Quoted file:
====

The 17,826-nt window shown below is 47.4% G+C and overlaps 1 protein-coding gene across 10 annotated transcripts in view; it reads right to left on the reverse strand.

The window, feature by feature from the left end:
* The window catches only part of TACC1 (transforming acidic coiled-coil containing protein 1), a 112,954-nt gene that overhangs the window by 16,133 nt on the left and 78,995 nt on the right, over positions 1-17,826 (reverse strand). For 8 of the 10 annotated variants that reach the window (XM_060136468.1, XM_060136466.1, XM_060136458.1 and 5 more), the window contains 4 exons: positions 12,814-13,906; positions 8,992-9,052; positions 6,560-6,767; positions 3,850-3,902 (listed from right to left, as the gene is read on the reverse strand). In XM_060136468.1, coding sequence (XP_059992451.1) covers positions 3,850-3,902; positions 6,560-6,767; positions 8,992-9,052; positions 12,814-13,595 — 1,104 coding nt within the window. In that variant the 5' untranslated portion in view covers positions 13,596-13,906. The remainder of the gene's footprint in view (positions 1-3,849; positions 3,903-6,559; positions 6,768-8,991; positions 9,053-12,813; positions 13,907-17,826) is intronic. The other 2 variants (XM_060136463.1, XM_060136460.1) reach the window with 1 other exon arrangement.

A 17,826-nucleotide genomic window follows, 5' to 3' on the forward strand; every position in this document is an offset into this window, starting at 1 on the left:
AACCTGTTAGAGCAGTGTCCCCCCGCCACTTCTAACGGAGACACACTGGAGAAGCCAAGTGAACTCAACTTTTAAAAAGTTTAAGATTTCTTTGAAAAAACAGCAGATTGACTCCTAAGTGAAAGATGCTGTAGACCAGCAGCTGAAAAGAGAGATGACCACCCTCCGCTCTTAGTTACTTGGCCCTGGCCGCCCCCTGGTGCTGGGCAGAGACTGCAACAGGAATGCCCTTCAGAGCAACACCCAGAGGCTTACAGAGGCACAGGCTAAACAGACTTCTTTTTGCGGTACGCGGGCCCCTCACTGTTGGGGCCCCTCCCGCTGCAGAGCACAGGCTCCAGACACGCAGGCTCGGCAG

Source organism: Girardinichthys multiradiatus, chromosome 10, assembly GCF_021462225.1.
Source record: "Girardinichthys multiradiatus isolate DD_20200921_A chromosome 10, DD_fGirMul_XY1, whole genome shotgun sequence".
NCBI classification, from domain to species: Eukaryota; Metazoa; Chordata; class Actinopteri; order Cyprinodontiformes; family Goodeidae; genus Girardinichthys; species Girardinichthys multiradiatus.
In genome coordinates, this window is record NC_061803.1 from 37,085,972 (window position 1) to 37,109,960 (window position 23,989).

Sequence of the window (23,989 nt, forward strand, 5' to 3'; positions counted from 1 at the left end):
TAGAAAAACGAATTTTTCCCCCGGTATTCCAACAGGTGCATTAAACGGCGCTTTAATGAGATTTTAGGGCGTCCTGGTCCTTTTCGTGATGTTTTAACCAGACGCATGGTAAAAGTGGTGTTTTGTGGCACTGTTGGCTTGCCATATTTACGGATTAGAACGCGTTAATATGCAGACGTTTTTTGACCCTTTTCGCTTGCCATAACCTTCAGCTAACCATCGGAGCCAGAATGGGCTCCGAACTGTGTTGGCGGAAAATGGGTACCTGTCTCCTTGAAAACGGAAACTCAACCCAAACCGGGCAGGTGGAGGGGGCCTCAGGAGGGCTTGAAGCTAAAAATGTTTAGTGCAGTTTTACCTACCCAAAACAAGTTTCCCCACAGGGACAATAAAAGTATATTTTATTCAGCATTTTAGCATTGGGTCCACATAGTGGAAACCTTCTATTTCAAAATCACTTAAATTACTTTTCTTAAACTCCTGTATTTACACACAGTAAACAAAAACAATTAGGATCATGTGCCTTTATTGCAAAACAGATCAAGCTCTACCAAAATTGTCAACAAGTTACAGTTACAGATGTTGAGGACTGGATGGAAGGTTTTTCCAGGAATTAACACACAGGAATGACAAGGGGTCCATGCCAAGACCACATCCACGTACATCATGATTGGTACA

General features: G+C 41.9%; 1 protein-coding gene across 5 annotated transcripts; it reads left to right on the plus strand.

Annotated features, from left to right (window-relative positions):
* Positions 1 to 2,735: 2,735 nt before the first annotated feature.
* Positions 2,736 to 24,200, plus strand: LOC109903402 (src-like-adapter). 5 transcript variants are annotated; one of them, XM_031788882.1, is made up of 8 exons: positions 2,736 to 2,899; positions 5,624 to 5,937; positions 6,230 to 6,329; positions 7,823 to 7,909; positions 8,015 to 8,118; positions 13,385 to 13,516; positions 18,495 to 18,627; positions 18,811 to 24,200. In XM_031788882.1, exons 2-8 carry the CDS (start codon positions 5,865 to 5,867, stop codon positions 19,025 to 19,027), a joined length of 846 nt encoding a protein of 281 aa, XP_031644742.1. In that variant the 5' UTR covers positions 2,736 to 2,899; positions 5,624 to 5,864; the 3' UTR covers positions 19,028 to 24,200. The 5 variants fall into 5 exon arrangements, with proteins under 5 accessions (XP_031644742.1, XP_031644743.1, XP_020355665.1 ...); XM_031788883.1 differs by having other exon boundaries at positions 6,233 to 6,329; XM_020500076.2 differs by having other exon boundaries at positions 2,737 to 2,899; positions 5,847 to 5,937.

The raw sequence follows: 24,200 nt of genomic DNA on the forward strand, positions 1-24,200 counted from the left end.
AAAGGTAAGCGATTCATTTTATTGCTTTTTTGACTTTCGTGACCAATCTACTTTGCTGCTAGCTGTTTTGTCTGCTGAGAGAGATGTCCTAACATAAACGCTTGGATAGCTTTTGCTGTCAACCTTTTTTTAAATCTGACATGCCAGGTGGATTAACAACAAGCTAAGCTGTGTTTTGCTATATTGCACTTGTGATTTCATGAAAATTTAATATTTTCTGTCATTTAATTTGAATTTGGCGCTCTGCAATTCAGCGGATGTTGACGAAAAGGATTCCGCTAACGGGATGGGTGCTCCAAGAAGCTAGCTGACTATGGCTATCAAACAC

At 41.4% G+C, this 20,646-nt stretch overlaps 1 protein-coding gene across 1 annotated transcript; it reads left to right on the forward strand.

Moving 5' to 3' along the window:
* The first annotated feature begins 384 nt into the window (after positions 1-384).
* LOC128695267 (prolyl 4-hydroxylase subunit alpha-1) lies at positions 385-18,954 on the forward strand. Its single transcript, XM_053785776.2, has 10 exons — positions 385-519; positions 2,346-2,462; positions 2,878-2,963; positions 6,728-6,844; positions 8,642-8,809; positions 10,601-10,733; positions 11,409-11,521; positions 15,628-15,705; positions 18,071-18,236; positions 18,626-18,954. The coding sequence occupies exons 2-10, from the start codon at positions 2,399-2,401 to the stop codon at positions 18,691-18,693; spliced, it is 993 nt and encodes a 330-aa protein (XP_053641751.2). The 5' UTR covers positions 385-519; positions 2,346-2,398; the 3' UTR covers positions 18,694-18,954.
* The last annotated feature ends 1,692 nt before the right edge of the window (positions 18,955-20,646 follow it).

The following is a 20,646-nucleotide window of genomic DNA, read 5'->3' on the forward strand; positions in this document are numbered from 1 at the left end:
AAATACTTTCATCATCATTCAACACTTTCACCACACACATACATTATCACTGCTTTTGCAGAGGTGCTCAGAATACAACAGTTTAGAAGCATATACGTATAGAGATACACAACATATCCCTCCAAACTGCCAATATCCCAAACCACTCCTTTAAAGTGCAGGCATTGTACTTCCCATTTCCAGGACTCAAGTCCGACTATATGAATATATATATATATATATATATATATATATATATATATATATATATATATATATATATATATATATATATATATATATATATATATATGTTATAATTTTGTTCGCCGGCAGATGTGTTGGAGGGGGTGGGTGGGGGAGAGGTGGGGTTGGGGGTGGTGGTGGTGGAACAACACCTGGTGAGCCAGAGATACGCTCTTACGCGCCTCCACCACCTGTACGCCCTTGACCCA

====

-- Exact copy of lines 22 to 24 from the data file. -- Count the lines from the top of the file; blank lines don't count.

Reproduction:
* The last annotated feature ends 1,692 nt before the right edge of the window (positions 18,955-20,646 follow it).

The following is a 20,646-nucleotide window of genomic DNA, read 5'->3' on the forward strand; positions in this document are numbered from 1 at the left end:
AAATACTTTCATCATCATTCAACACTTTCACCACACACATACATTATCACTGCTTTTGCAGAGGTGCTCAGAATACAACAGTTTAGAAGCATATACGTATAGAGATACACAACATATCCCTCCAAACTGCCAATATCCCAAACCACTCCTTTAAAGTGCAGGCATTGTACTTCCCATTTCCAGGACTCAAGTCCGACTATATGAATATATATATATATATATATATATATATATATATATATATATATATATATATATATATATATATATATATATATATATATATATATATGTTATAATTTTGTTCGCCGGCAGATGTGTTGGAGGGGGTGGGTGGGGGAGAGGTGGGGTTGGGGGTGGTGGTGGTGGAACAACACCTGGTGAGCCAGAGATACGCTCTTACGCGCCTCCACCACCTGTACGCCCTTGACCCA